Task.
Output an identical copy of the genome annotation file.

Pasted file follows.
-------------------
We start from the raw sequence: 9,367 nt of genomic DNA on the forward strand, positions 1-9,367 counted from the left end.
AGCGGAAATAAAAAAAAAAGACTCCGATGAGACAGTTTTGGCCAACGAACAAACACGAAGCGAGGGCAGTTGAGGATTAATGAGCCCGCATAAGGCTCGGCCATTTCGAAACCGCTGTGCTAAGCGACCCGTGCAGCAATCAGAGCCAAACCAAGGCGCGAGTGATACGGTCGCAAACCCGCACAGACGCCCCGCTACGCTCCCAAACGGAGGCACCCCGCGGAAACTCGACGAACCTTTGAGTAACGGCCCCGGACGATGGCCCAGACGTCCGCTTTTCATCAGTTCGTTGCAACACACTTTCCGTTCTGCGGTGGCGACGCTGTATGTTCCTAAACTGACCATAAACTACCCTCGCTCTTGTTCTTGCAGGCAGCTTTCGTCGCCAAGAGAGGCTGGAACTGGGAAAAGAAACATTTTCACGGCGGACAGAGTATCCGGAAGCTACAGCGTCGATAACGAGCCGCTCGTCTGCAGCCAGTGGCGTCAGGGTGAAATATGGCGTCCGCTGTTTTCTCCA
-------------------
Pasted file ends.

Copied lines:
We start from the raw sequence: 9,367 nt of genomic DNA on the forward strand, positions 1-9,367 counted from the left end.
AGCGGAAATAAAAAAAAAAGACTCCGATGAGACAGTTTTGGCCAACGAACAAACACGAAGCGAGGGCAGTTGAGGATTAATGAGCCCGCATAAGGCTCGGCCATTTCGAAACCGCTGTGCTAAGCGACCCGTGCAGCAATCAGAGCCAAACCAAGGCGCGAGTGATACGGTCGCAAACCCGCACAGACGCCCCGCTACGCTCCCAAACGGAGGCACCCCGCGGAAACTCGACGAACCTTTGAGTAACGGCCCCGGACGATGGCCCAGACGTCCGCTTTTCATCAGTTCGTTGCAACACACTTTCCGTTCTGCGGTGGCGACGCTGTATGTTCCTAAACTGACCATAAACTACCCTCGCTCTTGTTCTTGCAGGCAGCTTTCGTCGCCAAGAGAGGCTGGAACTGGGAAAAGAAACATTTTCACGGCGGACAGAGTATCCGGAAGCTACAGCGTCGATAACGAGCCGCTCGTCTGCAGCCAGTGGCGTCAGGGTGAAATATGGCGTCCGCTGTTTTCTCCA